April 30, 2010
How to ensure your informational interview request is ignored
[Photo courtesy of I Don't Know, Maybe.]
As Perry wisely wrote in his blog post They Know You Want a Job, So Don't Ask for One, chances are you're going about this all wrong.
I recently spoke with Perry, a recent MBA grad who now works as an assistant brand manager in Parsippany, N.J., about the high response rate his requests for informational interviews yielded last year -- despite the recession. Herewith, some of the biggest mistakes that Perry suspects recent grads seeking informational interviews make:
Making it all about you. Asking a stranger to review your resume, introduce you to the head of HR, or let you know if they hear of any job openings is the kiss of death. Instead, tell them you're interested in the company and would like to speak to them about the corporate culture and their own career with the firm. (See one of Perry's sample informational interview requests.)
Disregarding their time. You may have room in your schedule for a leisurely hour-long lunch, but most busy employees can't devote this kind of time to someone they just met online. Make it easy for the person with whom you wish to speak to accommodate you: suggest a quick 15-minute phone call. As Perry points out, most people will give keep talking for 30 minutes if they have more to say.
Making them hunt for relevant details about you. In the interest of respecting people's time, you'll want to keep your informational interview request short and to the point. But that doesn't mean you should leave them guessing about the key details of who you are, how they can reach you, and where they can learn more about you (via LinkedIn profile, your professional blog, or another website).
Throwing grammar, courtesy, and professionalism to the wind. Nothing says "Delete this e-mail!" faster than a message riddled with typos, text-message-speak, or a sense of entitlement. Instead, proofread your messages, have friends you trust check your work, and remember to express your appreciation and gratitude.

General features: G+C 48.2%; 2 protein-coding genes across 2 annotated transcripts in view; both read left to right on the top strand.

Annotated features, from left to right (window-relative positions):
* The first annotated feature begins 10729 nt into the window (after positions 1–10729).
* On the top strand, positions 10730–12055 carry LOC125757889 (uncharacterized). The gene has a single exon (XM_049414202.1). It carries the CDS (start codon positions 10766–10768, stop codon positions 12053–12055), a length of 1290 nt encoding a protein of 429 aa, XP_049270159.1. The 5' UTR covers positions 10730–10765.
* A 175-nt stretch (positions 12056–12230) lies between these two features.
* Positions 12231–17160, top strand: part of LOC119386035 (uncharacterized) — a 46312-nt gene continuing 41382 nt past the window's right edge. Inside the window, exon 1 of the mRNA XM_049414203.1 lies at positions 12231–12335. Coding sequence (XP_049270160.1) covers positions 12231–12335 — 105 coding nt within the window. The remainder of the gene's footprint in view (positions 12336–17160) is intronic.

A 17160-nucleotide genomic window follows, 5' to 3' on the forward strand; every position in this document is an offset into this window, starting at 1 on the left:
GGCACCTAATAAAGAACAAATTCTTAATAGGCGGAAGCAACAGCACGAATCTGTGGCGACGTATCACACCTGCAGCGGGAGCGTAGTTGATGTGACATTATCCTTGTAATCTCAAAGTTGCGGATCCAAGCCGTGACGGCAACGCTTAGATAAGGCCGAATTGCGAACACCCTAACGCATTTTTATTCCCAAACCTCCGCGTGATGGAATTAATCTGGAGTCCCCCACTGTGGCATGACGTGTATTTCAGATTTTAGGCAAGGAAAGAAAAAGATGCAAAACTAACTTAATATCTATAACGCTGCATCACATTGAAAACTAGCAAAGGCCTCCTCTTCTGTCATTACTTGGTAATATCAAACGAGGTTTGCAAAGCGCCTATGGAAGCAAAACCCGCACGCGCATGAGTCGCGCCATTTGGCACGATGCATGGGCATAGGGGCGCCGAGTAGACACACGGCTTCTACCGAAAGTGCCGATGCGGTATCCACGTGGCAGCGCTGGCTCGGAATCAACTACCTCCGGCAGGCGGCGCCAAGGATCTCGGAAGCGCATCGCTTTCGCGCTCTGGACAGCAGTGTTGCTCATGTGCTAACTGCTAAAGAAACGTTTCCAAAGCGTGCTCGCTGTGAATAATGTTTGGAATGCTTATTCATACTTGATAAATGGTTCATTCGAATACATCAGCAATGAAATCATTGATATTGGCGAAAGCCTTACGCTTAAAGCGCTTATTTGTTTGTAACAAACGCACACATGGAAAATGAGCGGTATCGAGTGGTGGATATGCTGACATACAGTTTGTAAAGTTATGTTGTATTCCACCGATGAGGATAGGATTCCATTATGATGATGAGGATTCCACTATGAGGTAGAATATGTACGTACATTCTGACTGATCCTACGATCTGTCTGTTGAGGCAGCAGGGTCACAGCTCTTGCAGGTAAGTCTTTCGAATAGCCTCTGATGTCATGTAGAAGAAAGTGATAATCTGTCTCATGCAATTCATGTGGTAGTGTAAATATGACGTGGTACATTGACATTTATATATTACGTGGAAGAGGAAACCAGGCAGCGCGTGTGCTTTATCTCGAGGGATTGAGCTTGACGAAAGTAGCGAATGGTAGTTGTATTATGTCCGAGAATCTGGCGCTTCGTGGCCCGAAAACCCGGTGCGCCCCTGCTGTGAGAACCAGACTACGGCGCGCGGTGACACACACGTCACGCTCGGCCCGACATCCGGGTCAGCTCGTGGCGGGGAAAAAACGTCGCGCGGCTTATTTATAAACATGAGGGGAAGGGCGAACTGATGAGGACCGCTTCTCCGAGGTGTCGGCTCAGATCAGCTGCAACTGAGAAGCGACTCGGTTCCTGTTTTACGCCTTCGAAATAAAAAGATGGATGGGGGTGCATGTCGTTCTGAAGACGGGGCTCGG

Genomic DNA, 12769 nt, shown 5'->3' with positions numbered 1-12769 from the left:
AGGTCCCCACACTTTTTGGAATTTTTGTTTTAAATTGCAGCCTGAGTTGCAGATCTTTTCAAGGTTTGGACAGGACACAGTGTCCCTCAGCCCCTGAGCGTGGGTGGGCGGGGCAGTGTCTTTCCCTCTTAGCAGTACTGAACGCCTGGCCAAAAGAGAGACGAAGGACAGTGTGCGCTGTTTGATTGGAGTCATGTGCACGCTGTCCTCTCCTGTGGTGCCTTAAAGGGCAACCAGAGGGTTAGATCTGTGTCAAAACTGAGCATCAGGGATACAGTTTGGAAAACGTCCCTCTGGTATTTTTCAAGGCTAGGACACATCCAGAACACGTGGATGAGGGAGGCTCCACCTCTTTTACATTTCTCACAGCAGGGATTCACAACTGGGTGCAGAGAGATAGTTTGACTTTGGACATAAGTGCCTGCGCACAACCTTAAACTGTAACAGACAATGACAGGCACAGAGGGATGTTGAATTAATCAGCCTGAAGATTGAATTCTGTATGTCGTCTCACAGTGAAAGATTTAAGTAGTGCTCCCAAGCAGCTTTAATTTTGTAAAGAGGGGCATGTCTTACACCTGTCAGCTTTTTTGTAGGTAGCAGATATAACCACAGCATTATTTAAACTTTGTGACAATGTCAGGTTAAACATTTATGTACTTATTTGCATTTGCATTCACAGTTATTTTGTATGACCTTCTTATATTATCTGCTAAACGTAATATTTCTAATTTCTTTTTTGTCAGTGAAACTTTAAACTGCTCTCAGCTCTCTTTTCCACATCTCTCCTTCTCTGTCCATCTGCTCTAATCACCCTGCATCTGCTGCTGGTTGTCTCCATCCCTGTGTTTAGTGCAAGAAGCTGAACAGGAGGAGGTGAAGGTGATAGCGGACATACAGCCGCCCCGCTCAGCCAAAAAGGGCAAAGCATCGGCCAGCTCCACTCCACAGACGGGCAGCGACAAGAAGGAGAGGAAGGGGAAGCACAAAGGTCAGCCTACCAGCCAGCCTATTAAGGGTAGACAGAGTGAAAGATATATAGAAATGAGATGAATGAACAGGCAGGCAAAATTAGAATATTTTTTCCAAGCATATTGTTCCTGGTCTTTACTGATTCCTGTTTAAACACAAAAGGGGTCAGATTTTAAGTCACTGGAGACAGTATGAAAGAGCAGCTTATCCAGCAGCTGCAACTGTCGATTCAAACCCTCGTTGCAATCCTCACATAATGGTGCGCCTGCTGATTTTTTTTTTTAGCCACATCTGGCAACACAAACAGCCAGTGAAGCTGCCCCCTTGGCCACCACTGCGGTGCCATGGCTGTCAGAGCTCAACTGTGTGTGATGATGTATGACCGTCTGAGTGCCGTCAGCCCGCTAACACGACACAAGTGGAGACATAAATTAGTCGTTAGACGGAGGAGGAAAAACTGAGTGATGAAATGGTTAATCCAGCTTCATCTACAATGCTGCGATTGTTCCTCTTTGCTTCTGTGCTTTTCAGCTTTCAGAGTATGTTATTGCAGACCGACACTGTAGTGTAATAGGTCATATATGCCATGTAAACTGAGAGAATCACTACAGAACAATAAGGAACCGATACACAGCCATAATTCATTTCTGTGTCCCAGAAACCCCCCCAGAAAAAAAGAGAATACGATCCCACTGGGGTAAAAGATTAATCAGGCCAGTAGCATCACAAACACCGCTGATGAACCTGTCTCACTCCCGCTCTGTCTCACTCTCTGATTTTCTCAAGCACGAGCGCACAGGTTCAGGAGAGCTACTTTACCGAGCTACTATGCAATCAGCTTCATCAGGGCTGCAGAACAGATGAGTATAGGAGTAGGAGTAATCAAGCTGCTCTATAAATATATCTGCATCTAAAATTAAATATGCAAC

Karen Burns is the author of The Amazing Adventures of Working Girl, a career guide based on her 59 jobs over 40 years in 22 cities.
Kristen Fife is a senior recruiter, career mentor, blogger and resume consultant based in the Seattle area.
Lisa Quast is a certified career coach, mentor, business consultant, former corporate executive and author based in the Seattle area.
Randy Woods writes about job-search tools, networking techniques and other tips to help you land your dream job.
Matt Youngquist is the president of Career Horizons, a career counseling firm.
Natalie Singer is a Seattle writer, editor and small-business owner.
Michelle Goodman is the author of "My So-Called Freelance Life" and "The Anti 9-to-5 Guide."
- career profile (169)
- cool jobs (74)
- education and training (63)
- entry level (70)
- etiquette (108)
- events (71)
- featured (442)
- finding your passion (98)
- health care (76)
- interviewing (91)
- job fairs (61)
- management (96)
- market trends (92)
- networking (286)
- resumes (103)
- salary (85)
- social media (94)
- technology (118)
- unemployment (57)
- work/life balance (93)